Without being sexist, dialogue shared between women is different than dialogue shared between men; not better or worse, just different. In addition to making women look like men, "Mercenaries" made women characters sound like men, which is ridiculous.
Christopher Ray, who directed this film, and Edward DeRuiter, who wrote the screenplay, would have done a much better job if they'd spent time studying the 1939 film, "The Women." This film uniquely featured an all female cast composed of many of the leading actresses of that generation. "The Women" was written by a woman, from the play by Clare Booth Luce, and a screenplay written by Anita Loos and Jane Murfin. The film wasn't "catty," and was a critical and financial success.
As far as the action is concerned, "Mercenaries" failed here also, because it provided action without suspense, action without a sense of impending danger, action without a "serious" threat for loss-of-life, action that wasn't graphic enough to be taken seriously. "Mercenaries" does not provide the kind of action faced by or delivered by Uma Thurman in "Kill Bill: Vol. 1 (2003)" and "Kill Bill: Vol. 2 (2004)."
Each of the lead actresses in this film have starred in leading roles in their own "action" films, which are collectively better than "Mercenaries." Artistically, the most creative aspect of this film is the animated page-turning close-ups of comic book panels that began the film. The best camera shots involved stunts associated with Vivica A. Fox (performed by Petra Sprecher) and Zoë Bell. Film editing by Maureen Murphy and Bobby K. Richardson was generally sluggish, which doesn't speak well for a film lasting only 89 minutes. Film would have been better is edited down to 43 minutes and pitched as a pilot for a weekly SPIKE-TV television show. Set decoration by Fernando Valdes lacked realism.
Recommendation: Again, each of the lead actresses in this film have starred in leading roles in their own "action" films, so see those films instead, especially those starring Cynthia Rothrock. Although "The Women" (1939) contained no martial arts-guns-explosions-and-unnecessary-derring-do, nevertheless, it has an exhilarating, dramatic, and suspenseful story, and more "cerebal" action than provided by "Mercenaries." So, buy or rent, "The Women." Although not as good as the original, the 2008 remake, "The Women" is also better than "Mercenaries." Or, if you're looking for mindless T&A with fake martial arts-guns-explosions-and-unnecessary-derring-do, go to Walmart, look in the $5.00 bin, and buy the Andy Sidaris 12 film set, "Bullets, Bombs, and Babes," which is also known as Girls, Guns and G-Strings: The Andy Sidaris Collection at Amazon.com or at andysidaris.com.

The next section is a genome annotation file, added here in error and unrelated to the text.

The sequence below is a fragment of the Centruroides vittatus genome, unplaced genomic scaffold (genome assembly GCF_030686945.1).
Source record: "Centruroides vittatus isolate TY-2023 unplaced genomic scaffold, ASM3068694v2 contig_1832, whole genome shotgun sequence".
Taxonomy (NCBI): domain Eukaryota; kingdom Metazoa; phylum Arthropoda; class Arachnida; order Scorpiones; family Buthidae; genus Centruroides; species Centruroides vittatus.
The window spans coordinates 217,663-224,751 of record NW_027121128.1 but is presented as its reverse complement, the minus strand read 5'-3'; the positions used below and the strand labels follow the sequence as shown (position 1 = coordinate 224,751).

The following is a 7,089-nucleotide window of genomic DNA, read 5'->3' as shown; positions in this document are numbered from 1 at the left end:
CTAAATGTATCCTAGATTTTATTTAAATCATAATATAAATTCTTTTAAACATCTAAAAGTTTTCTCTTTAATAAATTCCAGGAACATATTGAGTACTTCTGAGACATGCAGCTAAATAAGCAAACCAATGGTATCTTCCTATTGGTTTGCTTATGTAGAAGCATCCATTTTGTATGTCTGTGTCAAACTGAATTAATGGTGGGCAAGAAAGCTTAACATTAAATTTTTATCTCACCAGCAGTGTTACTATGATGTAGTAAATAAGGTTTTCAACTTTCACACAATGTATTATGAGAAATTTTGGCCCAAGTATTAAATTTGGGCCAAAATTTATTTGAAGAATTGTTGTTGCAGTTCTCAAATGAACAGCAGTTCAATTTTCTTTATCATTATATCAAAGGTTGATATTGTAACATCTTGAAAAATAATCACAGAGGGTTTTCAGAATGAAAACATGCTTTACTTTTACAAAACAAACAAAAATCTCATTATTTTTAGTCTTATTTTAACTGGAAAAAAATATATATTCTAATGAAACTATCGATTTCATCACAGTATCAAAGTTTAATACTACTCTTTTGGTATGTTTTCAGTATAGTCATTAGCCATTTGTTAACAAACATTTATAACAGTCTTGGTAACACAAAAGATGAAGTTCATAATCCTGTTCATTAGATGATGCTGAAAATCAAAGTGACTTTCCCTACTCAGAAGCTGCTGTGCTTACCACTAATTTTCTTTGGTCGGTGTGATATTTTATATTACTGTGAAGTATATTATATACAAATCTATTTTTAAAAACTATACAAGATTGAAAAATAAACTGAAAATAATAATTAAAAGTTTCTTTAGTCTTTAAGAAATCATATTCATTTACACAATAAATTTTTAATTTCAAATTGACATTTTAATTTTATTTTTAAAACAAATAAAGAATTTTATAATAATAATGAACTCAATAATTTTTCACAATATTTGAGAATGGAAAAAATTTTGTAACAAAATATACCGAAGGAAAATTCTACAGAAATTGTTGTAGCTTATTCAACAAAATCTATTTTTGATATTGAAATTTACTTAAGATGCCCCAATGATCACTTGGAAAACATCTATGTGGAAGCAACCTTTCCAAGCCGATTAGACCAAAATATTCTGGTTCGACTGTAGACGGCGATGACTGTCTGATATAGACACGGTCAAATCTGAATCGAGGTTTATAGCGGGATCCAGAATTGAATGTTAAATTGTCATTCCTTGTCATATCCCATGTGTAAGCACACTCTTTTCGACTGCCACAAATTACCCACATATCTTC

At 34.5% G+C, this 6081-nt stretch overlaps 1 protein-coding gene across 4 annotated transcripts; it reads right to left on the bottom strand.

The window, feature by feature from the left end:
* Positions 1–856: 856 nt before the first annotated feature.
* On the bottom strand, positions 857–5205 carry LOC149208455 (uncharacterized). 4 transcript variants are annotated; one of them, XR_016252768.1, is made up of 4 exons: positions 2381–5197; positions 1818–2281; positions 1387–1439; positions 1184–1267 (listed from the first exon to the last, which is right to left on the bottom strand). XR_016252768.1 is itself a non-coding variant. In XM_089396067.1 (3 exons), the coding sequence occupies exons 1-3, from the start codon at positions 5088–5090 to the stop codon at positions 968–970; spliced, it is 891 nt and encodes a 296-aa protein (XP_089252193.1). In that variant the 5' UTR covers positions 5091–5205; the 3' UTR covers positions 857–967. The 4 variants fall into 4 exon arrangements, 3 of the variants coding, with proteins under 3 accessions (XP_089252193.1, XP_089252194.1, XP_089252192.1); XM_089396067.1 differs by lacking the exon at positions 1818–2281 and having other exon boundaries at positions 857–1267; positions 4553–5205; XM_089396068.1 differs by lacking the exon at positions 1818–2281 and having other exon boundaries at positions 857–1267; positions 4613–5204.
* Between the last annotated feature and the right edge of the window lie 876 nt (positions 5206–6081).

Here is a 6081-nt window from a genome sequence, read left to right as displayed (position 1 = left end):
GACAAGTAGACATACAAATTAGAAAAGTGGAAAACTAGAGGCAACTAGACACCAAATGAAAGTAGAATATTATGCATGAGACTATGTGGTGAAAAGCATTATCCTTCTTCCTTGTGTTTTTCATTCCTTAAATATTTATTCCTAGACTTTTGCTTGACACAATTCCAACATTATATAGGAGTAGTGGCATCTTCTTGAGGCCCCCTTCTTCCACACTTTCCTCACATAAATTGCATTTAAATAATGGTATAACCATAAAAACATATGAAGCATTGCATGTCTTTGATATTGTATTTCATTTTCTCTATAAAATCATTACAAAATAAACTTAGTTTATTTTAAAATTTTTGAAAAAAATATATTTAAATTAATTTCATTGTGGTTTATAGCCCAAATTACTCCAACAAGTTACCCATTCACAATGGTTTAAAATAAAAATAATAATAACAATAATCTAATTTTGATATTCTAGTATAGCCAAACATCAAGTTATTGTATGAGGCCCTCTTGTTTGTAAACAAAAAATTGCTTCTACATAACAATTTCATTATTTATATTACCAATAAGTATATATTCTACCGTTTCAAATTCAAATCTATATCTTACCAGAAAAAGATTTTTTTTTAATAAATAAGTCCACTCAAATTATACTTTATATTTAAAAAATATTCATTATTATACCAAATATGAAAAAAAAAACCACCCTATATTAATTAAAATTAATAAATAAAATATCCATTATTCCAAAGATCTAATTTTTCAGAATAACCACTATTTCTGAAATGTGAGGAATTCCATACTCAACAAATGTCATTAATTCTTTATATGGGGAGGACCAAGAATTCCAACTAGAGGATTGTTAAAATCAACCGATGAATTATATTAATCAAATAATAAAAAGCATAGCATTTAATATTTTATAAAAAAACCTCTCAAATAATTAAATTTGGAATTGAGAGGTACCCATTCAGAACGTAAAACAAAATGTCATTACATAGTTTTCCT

The ExpendaBelles? According to online gossip, the (2016?) film will be produced by Sylvester Stallone and Kevin King. The proposed roster of female stars include Milla Jovovich, Meryl Streep, Pam Grier, Cameron Diaz, Angelina Jolie, Kate Beckinsale, Sandra Bullock, Michelle Yeoh, Rhona Mitra, Chloe Moretz, Sigourney Weaver, Linda Hamilton, Halle Berry, Carrie-Anne Moss, Geena Davis, Lucy Lawless, Katie Sackhoff, Angela Bassett, Jennifer Garner, Uma Thurman, Michelle Rodriguez, Margaret "Maggie Q" Quigley, Lucy Liu, Gina Carano, Sharon Stone and Stallone's ex-wife, Brigitte Nielsen. Missing from this list is Kristanna Loken, Zoë Bell, Nicole Bilderback, Summer Glau, Jamie Lee Curtis, Ming-Na Wen, Helen Mirren, Daryl Hannah, Salma Hayek, Demi Moore, Judi Dench and a host of female action stars from Hong Kong, Japan, Korea, Thailand, and China, such as Zhang Ziyi, Yanin "JeeJa" Vismitananda, Elodie Yung, Meiko Kaji, Eihi Shiina, Yeong-ae Lee, and the legendary Angela Mao.
Let's hope Stallone gets it right, and produces and writes a great film!